The Nebraska Public Power District has launched a test program to use solar energy to provide electricity for center pivot irrigation systems, JournalStar reports.
The pilot project would use solar PV panels that can generate up to 25 kW of electricity. The newspaper says most center pivots need 25-125 horsepower to run the irrigation systems (25 kW equals about 25 horsepower). Currently, the state’s largest electric utility powers more than 30,000 center pivots with electricity, propane or diesel fuel. It wants to install PV panels on about a tenth of an acre near a center pivot to test the equipment.
These systems, which water crops with sprinklers rotating around a pivot, raise concerns about rapid loss of natural ecosystems and biodiversity, Triple Pundit reports. Because they allow farmers to do more with less manpower and less water, center pivot irrigation systems have led to increased land cultivation.
According to the Groundwater Foundation, 40 percent of the world’s food supply is grown on irrigated cropland, and center pivot systems increase water efficiency by about 85-95 percent.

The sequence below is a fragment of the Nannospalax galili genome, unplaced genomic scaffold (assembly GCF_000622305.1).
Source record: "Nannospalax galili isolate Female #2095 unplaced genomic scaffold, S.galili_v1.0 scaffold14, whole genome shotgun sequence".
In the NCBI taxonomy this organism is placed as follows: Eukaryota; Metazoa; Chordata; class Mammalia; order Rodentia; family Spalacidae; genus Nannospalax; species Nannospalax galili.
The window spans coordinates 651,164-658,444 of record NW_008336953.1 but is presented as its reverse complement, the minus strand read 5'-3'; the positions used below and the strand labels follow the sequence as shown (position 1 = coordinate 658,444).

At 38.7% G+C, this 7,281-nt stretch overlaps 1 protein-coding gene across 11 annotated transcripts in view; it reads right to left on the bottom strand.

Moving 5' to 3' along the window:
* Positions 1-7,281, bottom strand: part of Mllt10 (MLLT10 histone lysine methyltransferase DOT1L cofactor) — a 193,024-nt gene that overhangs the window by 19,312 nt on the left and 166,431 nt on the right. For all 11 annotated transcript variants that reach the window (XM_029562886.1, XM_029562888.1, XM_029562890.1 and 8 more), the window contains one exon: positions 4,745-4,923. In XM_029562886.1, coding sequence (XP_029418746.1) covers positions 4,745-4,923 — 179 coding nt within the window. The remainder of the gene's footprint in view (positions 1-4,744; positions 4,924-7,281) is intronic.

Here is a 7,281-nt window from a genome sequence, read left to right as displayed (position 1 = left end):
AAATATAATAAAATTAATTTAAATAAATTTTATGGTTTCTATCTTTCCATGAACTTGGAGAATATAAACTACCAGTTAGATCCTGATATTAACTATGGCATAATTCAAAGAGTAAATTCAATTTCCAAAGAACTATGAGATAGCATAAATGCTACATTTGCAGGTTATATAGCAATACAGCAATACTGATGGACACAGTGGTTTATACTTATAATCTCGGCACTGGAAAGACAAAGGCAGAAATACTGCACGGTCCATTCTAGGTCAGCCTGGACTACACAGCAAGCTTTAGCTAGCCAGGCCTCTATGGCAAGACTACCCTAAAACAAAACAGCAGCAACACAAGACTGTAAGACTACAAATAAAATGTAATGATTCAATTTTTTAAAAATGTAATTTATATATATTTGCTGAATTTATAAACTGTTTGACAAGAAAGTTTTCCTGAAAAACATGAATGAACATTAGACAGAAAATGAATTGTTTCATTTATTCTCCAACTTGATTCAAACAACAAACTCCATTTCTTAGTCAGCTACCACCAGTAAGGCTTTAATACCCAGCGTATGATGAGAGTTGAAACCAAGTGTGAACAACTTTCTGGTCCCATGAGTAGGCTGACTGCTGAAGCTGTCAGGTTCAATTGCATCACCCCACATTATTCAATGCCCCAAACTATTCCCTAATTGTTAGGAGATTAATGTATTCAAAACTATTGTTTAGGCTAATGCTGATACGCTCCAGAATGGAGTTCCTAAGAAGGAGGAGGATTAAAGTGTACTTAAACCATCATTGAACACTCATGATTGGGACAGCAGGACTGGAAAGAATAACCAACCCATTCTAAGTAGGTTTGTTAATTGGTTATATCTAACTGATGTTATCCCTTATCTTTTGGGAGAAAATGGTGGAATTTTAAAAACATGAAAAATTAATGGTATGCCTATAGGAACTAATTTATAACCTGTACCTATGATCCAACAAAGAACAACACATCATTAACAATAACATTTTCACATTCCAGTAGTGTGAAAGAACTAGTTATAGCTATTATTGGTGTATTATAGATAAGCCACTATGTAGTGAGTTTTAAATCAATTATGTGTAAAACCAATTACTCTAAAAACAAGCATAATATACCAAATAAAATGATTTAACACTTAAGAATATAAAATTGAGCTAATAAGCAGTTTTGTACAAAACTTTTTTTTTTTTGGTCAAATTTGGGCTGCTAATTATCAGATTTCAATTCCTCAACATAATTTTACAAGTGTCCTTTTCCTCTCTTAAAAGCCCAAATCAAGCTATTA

Some 42,000 center pivots now irrigate about 63 percent of the 8 million acres of irrigated farmland in Nebraska, reports a Groundwater Foundation Rainmaker’s Gallery article.
The utility’s 2013 Integrated Resource Plan sets a goal to achieve 10 percent of its energy for NPPD’s native load from renewable sources by 2020.
The NPPD board has committed $25,000 from its Domestic Energy and Application Initiatives Program to cover some of the pilot project’s costs, the Journal Star reports. NPPD now needs an irrigator willing to contribute $17,000 to put the program in place by June.
Photo Credit: Western Region IR-4 Field Program at University of California, Davis